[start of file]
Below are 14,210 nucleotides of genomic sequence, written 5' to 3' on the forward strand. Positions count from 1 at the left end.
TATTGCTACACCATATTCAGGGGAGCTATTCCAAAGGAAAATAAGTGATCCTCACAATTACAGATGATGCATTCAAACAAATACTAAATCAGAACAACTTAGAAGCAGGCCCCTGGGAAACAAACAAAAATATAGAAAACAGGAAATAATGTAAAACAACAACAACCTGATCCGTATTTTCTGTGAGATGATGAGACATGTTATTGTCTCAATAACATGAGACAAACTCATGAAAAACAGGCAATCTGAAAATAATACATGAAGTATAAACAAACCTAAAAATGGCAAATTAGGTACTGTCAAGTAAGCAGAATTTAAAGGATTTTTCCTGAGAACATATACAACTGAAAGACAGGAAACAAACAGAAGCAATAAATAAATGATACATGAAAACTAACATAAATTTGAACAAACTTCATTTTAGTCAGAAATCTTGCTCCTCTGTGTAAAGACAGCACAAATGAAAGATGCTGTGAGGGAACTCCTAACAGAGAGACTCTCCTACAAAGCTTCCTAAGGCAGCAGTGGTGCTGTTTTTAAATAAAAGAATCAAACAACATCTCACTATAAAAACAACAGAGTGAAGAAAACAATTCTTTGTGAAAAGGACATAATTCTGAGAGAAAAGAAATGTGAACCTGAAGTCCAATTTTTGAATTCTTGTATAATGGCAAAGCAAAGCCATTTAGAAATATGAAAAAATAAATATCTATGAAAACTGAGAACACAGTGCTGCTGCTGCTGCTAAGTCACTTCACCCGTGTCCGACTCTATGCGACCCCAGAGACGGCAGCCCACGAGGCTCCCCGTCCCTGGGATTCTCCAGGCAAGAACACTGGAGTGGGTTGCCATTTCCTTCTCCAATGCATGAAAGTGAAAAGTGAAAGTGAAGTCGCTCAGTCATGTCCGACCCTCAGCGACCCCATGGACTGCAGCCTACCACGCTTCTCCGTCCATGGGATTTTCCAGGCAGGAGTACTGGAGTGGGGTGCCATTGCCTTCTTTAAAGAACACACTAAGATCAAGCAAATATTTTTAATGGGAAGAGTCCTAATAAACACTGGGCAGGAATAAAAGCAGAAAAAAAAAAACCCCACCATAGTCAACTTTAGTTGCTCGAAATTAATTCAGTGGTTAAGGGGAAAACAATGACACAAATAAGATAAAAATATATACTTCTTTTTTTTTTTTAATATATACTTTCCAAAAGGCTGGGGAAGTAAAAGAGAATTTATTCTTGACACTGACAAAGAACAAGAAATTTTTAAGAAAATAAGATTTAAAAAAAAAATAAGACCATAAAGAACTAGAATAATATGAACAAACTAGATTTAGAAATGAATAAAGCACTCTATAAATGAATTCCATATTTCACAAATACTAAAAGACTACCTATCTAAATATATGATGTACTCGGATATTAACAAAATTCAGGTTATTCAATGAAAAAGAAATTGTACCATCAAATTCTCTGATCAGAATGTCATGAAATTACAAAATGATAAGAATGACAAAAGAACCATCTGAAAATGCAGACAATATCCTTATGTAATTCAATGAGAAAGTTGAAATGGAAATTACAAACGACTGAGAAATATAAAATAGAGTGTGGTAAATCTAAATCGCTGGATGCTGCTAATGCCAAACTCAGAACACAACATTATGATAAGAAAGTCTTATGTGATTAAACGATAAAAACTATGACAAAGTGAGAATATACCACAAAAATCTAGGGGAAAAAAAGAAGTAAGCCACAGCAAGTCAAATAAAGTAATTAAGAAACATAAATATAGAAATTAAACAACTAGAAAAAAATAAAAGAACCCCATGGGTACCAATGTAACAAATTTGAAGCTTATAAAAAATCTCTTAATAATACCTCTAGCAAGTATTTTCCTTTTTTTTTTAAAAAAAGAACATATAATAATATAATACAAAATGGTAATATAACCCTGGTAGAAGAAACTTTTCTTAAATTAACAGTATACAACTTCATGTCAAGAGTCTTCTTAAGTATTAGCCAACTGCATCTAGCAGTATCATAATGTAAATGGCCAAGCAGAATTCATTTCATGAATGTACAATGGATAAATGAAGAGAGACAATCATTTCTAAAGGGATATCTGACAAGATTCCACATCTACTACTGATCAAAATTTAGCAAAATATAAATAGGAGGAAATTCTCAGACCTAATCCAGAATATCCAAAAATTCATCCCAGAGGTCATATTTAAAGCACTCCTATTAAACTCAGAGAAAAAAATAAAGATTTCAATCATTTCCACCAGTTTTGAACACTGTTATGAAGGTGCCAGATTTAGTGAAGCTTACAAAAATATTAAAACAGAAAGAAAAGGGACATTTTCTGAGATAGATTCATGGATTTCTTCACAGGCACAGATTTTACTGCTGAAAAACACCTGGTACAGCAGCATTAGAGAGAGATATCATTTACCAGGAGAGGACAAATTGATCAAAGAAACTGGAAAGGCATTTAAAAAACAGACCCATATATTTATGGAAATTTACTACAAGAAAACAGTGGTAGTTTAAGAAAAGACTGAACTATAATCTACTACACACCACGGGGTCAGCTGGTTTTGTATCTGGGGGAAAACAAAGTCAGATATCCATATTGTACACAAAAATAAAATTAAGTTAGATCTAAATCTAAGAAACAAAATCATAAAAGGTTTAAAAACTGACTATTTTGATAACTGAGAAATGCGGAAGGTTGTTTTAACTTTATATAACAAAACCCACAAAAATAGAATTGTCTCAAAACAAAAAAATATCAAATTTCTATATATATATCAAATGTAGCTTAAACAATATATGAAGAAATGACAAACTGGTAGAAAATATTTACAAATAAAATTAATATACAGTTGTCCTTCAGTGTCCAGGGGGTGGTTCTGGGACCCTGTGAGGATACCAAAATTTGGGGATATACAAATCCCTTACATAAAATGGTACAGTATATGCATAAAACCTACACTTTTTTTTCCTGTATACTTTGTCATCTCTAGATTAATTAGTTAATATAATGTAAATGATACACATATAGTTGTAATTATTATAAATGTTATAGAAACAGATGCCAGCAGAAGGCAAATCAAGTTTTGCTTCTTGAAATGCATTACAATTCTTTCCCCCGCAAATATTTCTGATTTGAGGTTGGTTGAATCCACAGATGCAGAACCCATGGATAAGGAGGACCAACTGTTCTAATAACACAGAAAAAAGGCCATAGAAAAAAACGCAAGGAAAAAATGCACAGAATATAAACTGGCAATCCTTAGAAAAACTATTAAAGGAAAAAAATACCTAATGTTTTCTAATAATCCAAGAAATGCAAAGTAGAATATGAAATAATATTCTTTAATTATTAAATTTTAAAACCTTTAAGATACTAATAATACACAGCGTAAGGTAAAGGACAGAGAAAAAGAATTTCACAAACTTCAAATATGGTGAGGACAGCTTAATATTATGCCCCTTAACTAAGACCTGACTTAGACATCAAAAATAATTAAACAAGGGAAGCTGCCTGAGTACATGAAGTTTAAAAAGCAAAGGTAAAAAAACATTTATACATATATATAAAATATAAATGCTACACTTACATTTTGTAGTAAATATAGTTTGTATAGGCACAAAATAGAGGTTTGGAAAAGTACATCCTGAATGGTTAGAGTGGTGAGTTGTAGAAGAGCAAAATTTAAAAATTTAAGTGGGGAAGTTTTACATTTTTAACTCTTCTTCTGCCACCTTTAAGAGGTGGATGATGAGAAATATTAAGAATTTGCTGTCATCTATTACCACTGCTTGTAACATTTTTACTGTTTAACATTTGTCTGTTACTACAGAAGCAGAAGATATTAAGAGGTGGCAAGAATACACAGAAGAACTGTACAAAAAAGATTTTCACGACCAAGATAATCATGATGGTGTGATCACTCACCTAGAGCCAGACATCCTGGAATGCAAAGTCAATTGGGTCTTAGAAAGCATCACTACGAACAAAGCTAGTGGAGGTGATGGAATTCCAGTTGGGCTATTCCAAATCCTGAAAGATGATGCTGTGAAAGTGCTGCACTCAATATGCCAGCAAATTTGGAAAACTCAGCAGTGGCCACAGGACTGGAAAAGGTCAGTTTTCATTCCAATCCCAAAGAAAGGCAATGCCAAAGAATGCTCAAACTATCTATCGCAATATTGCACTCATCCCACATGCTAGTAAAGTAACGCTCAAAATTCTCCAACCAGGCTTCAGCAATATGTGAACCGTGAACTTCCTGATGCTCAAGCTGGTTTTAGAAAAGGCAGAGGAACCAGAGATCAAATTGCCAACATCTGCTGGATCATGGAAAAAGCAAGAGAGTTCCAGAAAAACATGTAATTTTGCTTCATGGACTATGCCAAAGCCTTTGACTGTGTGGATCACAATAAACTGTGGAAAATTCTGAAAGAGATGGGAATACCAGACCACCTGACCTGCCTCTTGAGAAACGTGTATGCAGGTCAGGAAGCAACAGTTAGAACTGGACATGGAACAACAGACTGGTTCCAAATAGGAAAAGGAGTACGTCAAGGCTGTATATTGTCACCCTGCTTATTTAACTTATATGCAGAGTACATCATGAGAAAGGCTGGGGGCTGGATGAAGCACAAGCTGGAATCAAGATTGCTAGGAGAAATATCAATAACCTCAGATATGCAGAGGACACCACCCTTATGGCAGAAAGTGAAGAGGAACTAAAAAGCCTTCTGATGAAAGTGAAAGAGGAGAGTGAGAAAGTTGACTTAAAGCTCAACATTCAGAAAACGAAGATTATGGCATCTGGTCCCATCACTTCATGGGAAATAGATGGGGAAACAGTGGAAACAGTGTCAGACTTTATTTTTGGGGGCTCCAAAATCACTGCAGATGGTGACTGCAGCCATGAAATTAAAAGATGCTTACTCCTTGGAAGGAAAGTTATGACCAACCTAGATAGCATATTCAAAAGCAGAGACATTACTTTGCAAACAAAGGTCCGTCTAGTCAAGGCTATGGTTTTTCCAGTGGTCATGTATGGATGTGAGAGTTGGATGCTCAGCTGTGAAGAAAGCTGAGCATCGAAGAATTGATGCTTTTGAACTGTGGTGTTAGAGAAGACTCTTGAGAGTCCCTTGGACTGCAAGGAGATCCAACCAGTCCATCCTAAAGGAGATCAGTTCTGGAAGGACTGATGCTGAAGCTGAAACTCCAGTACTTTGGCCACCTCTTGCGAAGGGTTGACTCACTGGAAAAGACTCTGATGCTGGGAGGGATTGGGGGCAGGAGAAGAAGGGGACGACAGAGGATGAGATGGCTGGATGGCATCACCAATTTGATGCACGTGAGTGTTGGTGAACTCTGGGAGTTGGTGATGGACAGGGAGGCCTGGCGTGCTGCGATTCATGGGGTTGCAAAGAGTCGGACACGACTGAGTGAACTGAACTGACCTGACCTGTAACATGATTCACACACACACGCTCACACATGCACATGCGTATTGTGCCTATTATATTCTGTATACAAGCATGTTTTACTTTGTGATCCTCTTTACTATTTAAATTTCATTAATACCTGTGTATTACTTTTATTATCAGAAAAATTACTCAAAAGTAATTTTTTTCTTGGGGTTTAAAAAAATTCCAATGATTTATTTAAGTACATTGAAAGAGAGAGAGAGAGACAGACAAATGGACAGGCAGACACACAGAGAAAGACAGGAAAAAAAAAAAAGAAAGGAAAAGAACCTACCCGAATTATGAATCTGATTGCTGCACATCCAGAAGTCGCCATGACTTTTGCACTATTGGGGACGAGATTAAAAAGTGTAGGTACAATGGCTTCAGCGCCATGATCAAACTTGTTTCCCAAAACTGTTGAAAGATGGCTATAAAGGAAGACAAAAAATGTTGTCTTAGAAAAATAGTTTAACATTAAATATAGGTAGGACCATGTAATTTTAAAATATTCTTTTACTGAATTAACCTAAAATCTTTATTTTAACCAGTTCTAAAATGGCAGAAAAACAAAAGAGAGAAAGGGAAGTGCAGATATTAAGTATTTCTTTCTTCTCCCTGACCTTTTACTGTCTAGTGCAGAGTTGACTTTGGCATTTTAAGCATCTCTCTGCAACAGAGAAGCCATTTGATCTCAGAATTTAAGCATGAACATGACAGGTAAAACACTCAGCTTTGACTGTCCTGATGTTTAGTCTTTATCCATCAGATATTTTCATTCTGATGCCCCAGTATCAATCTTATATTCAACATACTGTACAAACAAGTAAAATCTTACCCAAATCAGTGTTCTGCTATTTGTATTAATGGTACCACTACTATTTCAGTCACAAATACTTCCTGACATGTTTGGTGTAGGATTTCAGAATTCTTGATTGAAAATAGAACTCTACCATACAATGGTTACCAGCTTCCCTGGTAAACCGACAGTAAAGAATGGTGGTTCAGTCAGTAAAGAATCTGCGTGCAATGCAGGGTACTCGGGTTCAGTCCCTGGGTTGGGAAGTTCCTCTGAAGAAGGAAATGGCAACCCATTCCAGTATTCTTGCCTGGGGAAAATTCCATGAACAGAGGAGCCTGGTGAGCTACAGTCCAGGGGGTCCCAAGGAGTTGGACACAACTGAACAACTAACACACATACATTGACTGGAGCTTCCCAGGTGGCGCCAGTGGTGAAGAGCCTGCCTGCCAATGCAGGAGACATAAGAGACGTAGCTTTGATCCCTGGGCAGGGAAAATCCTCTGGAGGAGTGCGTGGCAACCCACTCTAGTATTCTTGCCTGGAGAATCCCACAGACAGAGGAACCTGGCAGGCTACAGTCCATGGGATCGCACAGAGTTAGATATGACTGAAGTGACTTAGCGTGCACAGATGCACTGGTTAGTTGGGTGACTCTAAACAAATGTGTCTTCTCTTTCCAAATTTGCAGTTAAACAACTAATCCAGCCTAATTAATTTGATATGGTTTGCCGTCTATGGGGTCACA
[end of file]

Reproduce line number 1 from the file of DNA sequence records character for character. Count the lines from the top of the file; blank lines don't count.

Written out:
Below are 14,210 nucleotides of genomic sequence, written 5' to 3' on the forward strand. Positions count from 1 at the left end.